Samsung’s 2.8 Million Washing Machines Recall Could Dwarf Galaxy Note 7 Recall

Print Email

When things go wrong inside of companies, they often go really wrong. When Samsung’s Galaxy Note 7 smartphone started catching on fire, the hope was that they would be fixed. Then they had to kill the phone entirely after the exchanged phones were a risk as well. Now Samsung is having continued woes with its washing machines.

24/7 Wall St. first reported about Samsung’s warning of exploding washing machines in late September. Now we have official word that things have become even worse at Samsung.

The U.S. Consumer Product Safety Commission (CPSC) has just announced that Samsung is having to recall its top-load washing machines due to a risk of impact injuries. The exact hazard listed was that the washing machine top can unexpectedly detach from the washing machine chassis during use, posing a risk of injury from impact.

What matters here is that this will not be a cheap recall. You can drive a smartphone back to the store or mail it in cheaply. Have you ever tried moving a washing machine, or just dealing with getting a technician out to deliver or fix one? And the size of this recall is huge — about 2.8 million total units!

The CPSC website shows that Samsung has received 733 reports of washing machines experiencing excessive vibration or the top detaching from the washing machine chassis. Unfortunately, there are also nine related reports of injuries. Those injuries include a broken jaw, injured shoulder and other impact or fall-related injuries.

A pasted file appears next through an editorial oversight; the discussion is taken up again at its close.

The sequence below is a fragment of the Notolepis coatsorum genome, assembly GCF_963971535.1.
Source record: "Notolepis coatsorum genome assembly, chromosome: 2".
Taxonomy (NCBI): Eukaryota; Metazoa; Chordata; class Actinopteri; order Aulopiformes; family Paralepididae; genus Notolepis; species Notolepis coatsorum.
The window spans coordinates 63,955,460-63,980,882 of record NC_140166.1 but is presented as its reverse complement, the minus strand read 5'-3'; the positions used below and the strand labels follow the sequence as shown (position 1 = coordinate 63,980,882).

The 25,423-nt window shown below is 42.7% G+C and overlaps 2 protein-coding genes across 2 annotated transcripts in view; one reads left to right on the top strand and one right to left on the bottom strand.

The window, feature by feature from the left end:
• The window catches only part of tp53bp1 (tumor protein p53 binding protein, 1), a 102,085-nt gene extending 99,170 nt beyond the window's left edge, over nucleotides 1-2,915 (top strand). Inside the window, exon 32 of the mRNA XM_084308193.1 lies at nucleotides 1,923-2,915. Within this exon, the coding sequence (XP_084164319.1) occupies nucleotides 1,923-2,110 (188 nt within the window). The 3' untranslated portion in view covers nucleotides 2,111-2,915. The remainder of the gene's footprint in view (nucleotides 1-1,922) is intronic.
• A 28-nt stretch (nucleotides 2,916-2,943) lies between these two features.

Again, this will not be a cheap recall. Samsung’s units were sold at Best Buy, Home Depot, Lowe’s, Sears and other home appliance stores from March 2011 to November 2016. The price ranges for the units recalled were between $450 and $1,500 per machine. All known consumers also will receive a Home Label Kit that includes a control panel guide and additional safety instructions in the mail. The three remedies were listed as follows:

(1) a free in-home repair that includes reinforcement of the washer’s top and a free one-year extension of the manufacturer’s warranty;
(2) a rebate to be applied towards the purchase of a new Samsung or other brand washing machine, along with free installation of the new unit and removal of old unit;
(3) a full refund for consumers who purchased their washing machine within the past 30 days of the recall announcement.

The CPSC website offers usage instruction as follows:

Until they have received and installed a Home Label Kit, consumers should only use the delicate or waterproof cycles when washing bedding, water-resistant and bulky items.  The lower spin speed in the delicate or waterproof cycles lessens the risk of the washing machine top unexpectedly detaching from the washing machine chassis.

24/7 Wall St. wanted to consider what this massive recall for Samsung washing machines might actually mean in dollar terms. The median price would be close to $1,000 and if there were 2.8 million units sold, then it could account for about $2.8 billion in revenues on just a raw basis, without knowing the exact spread of sales. Then there are the recall costs from performing the repair or swap and the deliveries. And there are the potential lawsuits from the injuries that have happened, and the underlying risks of injuries that could happen again.

If you want to know why this recall could be far worse for Samsung than the Galaxy Note 7 recall, here is what CNET reported on this matter after the replacement phones continued to overheat:

The recall covers about 1.9 million phones in the US. Last month, Samsung said it had sold 2.5 million Note 7 phones worldwide.

At least the CPSC notice did not say that Samsung would be required to offer up free DVDs of the movie Maximum Overdrive.

I'm interested in the Newsletter